In saying the last words he puts a few grains of the rice in his mouth, and blows out the lamp, and the basket with its contents is made to touch the top of his head.

Yeree ubba, hahumoo, hurrudda, attamo, mi, dosha, shiddee

Oh Father I Oath take by me fault if is

yera, neekee surruda suttumo Yeree ubba.

on that account to me and mine oh Father.

Ghoe, diogee, Bassee, Bassee, Sunnummoo.

blood-sucker like, dry and shrivelled, may I die.

Ghoyee, dingee, Khradee hanee nangee yesta challa tinee

A blood-sucker like, a tiger may come me having killed eat

Beera, dingee Mhaihe hanai. Mendoo, kuttaka

white-ant hill-like crumble away may I come. Peacock, feather

hanai yengaesahe yenjoo dippo dingee yengee

may I be blown away this lamp like this manner

nimee mammo.

may I be, extinguished.

The other form, of a special character, is as follows:

Oath taken by the chiefs of the Mootahs of Rottungen, and Chinungea, on the occasion of the settlement of a boundary dispute, which had been for many years the cause of war between the two districts.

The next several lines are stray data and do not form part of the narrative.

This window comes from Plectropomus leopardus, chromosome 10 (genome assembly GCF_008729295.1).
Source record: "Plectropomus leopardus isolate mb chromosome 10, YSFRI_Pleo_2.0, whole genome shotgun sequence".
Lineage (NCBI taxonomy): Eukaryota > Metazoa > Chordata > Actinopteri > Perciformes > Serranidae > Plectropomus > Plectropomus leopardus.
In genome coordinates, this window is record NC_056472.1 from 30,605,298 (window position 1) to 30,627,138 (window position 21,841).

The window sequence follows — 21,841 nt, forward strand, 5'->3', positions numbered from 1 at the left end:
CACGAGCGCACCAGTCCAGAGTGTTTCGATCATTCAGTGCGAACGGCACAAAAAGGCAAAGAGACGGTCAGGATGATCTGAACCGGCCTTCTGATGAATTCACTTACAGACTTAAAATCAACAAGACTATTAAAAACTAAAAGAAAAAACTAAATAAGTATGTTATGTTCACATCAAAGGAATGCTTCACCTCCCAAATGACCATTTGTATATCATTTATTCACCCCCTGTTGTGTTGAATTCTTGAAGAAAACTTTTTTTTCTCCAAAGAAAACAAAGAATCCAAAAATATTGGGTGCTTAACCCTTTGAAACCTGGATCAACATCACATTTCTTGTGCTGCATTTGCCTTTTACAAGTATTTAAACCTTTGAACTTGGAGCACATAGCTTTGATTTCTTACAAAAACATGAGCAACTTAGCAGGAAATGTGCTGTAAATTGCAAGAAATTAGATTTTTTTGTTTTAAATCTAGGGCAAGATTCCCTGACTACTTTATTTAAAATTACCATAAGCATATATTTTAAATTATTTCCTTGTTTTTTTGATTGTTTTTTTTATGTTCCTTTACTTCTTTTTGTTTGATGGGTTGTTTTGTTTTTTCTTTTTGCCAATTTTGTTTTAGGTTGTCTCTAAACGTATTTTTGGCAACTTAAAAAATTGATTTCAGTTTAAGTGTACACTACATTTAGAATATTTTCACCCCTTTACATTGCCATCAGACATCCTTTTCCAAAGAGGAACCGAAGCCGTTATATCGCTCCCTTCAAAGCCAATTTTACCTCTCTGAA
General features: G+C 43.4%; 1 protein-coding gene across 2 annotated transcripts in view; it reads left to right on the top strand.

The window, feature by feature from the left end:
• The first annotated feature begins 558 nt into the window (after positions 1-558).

"The dispute which has existed between us so long is now decided—we will forget it and remain in peace, and hold our lands according to the limits laid down. Whichever party acts otherwise, and causes disputes again to arise, let him be reduced to dust, and his race and name become unknown."

The parties administered the oath to each other, holding over the head of the swearing party a basket of the soil, whilst he repeated the words of the oath.